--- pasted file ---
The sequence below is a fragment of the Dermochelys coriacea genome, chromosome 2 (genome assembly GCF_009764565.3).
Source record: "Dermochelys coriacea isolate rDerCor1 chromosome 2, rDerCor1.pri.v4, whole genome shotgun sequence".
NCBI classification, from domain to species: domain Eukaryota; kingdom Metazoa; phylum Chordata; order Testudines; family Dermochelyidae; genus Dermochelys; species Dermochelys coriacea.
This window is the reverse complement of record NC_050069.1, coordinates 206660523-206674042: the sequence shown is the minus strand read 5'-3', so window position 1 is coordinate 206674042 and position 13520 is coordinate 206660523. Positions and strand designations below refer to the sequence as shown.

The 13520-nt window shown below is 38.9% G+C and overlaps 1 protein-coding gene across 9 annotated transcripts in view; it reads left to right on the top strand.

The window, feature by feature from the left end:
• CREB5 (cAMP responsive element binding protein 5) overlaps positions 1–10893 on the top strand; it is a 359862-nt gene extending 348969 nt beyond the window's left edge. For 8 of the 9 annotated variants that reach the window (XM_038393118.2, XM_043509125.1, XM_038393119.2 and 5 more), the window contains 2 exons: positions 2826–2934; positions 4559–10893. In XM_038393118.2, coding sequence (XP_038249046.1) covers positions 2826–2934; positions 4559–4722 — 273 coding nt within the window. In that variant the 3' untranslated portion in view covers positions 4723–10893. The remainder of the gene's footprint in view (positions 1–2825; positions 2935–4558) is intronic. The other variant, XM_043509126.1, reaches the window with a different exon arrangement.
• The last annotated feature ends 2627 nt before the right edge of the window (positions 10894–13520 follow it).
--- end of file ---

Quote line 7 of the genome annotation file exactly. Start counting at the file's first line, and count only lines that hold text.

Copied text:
• CREB5 (cAMP responsive element binding protein 5) overlaps positions 1–10893 on the top strand; it is a 359862-nt gene extending 348969 nt beyond the window's left edge. For 8 of the 9 annotated variants that reach the window (XM_038393118.2, XM_043509125.1, XM_038393119.2 and 5 more), the window contains 2 exons: positions 2826–2934; positions 4559–10893. In XM_038393118.2, coding sequence (XP_038249046.1) covers positions 2826–2934; positions 4559–4722 — 273 coding nt within the window. In that variant the 3' untranslated portion in view covers positions 4723–10893. The remainder of the gene's footprint in view (positions 1–2825; positions 2935–4558) is intronic. The other variant, XM_043509126.1, reaches the window with a different exon arrangement.